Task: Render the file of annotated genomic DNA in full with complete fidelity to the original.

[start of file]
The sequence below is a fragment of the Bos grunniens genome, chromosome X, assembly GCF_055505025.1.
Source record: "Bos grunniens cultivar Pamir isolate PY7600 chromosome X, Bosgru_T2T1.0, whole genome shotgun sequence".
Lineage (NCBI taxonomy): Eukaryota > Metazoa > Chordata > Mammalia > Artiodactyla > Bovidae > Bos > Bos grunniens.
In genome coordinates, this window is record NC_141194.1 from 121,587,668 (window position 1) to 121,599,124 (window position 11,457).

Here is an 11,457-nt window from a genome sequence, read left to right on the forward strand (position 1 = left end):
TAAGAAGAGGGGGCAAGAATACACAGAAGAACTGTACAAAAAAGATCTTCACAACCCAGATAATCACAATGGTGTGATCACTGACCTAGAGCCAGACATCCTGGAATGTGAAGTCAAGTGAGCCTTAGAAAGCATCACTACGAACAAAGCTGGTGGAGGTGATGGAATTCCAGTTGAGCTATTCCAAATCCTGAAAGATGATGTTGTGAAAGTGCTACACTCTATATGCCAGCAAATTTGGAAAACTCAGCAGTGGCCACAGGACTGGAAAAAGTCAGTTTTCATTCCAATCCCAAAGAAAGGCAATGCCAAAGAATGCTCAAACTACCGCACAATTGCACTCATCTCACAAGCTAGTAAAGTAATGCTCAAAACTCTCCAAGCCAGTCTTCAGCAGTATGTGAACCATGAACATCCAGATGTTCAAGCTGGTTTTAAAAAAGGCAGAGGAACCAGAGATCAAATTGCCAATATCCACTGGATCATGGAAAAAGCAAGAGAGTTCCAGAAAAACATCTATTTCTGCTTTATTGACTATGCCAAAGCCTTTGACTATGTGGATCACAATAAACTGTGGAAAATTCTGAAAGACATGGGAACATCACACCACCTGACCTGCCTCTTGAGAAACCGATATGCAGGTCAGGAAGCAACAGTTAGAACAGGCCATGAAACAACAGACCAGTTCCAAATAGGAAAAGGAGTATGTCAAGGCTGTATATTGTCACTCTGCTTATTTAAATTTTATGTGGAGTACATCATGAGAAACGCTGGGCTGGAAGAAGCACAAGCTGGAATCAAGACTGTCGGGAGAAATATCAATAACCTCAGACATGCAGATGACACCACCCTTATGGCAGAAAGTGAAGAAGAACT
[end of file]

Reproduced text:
The sequence below is a fragment of the Bos grunniens genome, chromosome X, assembly GCF_055505025.1.
Source record: "Bos grunniens cultivar Pamir isolate PY7600 chromosome X, Bosgru_T2T1.0, whole genome shotgun sequence".
Lineage (NCBI taxonomy): Eukaryota > Metazoa > Chordata > Mammalia > Artiodactyla > Bovidae > Bos > Bos grunniens.
In genome coordinates, this window is record NC_141194.1 from 121,587,668 (window position 1) to 121,599,124 (window position 11,457).

Here is an 11,457-nt window from a genome sequence, read left to right on the forward strand (position 1 = left end):
TAAGAAGAGGGGGCAAGAATACACAGAAGAACTGTACAAAAAAGATCTTCACAACCCAGATAATCACAATGGTGTGATCACTGACCTAGAGCCAGACATCCTGGAATGTGAAGTCAAGTGAGCCTTAGAAAGCATCACTACGAACAAAGCTGGTGGAGGTGATGGAATTCCAGTTGAGCTATTCCAAATCCTGAAAGATGATGTTGTGAAAGTGCTACACTCTATATGCCAGCAAATTTGGAAAACTCAGCAGTGGCCACAGGACTGGAAAAAGTCAGTTTTCATTCCAATCCCAAAGAAAGGCAATGCCAAAGAATGCTCAAACTACCGCACAATTGCACTCATCTCACAAGCTAGTAAAGTAATGCTCAAAACTCTCCAAGCCAGTCTTCAGCAGTATGTGAACCATGAACATCCAGATGTTCAAGCTGGTTTTAAAAAAGGCAGAGGAACCAGAGATCAAATTGCCAATATCCACTGGATCATGGAAAAAGCAAGAGAGTTCCAGAAAAACATCTATTTCTGCTTTATTGACTATGCCAAAGCCTTTGACTATGTGGATCACAATAAACTGTGGAAAATTCTGAAAGACATGGGAACATCACACCACCTGACCTGCCTCTTGAGAAACCGATATGCAGGTCAGGAAGCAACAGTTAGAACAGGCCATGAAACAACAGACCAGTTCCAAATAGGAAAAGGAGTATGTCAAGGCTGTATATTGTCACTCTGCTTATTTAAATTTTATGTGGAGTACATCATGAGAAACGCTGGGCTGGAAGAAGCACAAGCTGGAATCAAGACTGTCGGGAGAAATATCAATAACCTCAGACATGCAGATGACACCACCCTTATGGCAGAAAGTGAAGAAGAACT